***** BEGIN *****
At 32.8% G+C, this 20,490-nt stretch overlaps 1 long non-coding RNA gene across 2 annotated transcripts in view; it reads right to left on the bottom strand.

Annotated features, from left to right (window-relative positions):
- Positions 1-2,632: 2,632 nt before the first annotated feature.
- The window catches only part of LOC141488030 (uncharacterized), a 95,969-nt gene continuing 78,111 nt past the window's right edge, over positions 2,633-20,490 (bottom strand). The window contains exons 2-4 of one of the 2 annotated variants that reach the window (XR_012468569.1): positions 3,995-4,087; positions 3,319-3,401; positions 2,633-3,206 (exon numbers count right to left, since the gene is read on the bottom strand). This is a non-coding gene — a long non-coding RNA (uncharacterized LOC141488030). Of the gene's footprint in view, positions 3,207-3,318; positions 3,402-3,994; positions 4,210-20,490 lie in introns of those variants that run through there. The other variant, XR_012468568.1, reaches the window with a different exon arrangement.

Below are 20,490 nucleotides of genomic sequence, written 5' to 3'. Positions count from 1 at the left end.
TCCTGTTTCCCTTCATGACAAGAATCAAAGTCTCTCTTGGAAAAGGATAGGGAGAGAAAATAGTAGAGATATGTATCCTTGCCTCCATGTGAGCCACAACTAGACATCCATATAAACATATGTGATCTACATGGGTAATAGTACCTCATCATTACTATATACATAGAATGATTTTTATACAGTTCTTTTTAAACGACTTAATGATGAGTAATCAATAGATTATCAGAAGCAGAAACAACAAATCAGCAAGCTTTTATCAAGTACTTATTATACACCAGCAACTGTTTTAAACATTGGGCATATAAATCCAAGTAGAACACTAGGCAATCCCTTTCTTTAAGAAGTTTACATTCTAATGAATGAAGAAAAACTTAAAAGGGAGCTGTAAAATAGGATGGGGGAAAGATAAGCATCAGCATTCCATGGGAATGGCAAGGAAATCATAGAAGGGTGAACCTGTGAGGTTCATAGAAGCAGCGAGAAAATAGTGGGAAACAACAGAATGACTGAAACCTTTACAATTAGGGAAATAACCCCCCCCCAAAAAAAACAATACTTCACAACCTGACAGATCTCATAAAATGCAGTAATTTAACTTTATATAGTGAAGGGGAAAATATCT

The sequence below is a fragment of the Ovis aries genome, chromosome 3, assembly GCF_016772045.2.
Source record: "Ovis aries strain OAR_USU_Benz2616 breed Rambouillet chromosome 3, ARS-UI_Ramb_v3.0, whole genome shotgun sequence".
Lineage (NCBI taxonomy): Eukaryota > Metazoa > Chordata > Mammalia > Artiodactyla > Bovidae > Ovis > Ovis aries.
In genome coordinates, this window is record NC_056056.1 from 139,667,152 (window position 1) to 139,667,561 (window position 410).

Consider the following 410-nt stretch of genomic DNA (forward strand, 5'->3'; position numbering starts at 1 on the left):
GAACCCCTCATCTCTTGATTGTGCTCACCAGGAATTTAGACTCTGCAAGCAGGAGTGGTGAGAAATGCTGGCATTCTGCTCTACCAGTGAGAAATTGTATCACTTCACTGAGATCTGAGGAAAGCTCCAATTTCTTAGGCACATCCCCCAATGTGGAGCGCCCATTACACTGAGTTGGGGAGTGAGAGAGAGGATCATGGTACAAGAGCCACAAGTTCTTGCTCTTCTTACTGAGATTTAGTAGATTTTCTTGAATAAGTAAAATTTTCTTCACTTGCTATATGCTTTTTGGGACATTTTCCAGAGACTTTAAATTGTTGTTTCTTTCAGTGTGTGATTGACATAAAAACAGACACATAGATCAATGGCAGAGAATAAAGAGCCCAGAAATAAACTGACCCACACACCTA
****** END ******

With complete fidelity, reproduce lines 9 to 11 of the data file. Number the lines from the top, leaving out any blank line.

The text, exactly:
Lineage (NCBI taxonomy): Eukaryota > Metazoa > Chordata > Mammalia > Artiodactyla > Bovidae > Ovis > Ovis aries.
In genome coordinates, this window is record NC_056056.1 from 139,667,152 (window position 1) to 139,667,561 (window position 410).

Consider the following 410-nt stretch of genomic DNA (forward strand, 5'->3'; position numbering starts at 1 on the left):